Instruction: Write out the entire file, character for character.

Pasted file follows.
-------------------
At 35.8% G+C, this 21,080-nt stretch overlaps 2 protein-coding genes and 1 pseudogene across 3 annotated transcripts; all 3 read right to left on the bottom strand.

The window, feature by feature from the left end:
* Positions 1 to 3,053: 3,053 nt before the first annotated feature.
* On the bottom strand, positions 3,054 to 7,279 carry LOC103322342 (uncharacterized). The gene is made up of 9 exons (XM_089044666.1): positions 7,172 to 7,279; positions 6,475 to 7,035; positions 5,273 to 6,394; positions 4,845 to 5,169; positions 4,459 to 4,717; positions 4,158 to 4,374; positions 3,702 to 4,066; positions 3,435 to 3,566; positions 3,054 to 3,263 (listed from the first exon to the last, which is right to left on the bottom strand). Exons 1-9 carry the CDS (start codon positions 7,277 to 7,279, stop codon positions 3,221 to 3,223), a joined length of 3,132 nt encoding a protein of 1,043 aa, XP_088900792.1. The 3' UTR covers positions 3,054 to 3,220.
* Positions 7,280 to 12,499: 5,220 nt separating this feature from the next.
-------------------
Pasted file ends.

At 35.8% G+C, this 21,080-nt stretch overlaps 2 protein-coding genes and 1 pseudogene across 3 annotated transcripts; all 3 read right to left on the bottom strand.

The window, feature by feature from the left end:
* Positions 1 to 3,053: 3,053 nt before the first annotated feature.
* On the bottom strand, positions 3,054 to 7,279 carry LOC103322342 (uncharacterized). The gene is made up of 9 exons (XM_089044666.1): positions 7,172 to 7,279; positions 6,475 to 7,035; positions 5,273 to 6,394; positions 4,845 to 5,169; positions 4,459 to 4,717; positions 4,158 to 4,374; positions 3,702 to 4,066; positions 3,435 to 3,566; positions 3,054 to 3,263 (listed from the first exon to the last, which is right to left on the bottom strand). Exons 1-9 carry the CDS (start codon positions 7,277 to 7,279, stop codon positions 3,221 to 3,223), a joined length of 3,132 nt encoding a protein of 1,043 aa, XP_088900792.1. The 3' UTR covers positions 3,054 to 3,220.
* Positions 7,280 to 12,499: 5,220 nt separating this feature from the next.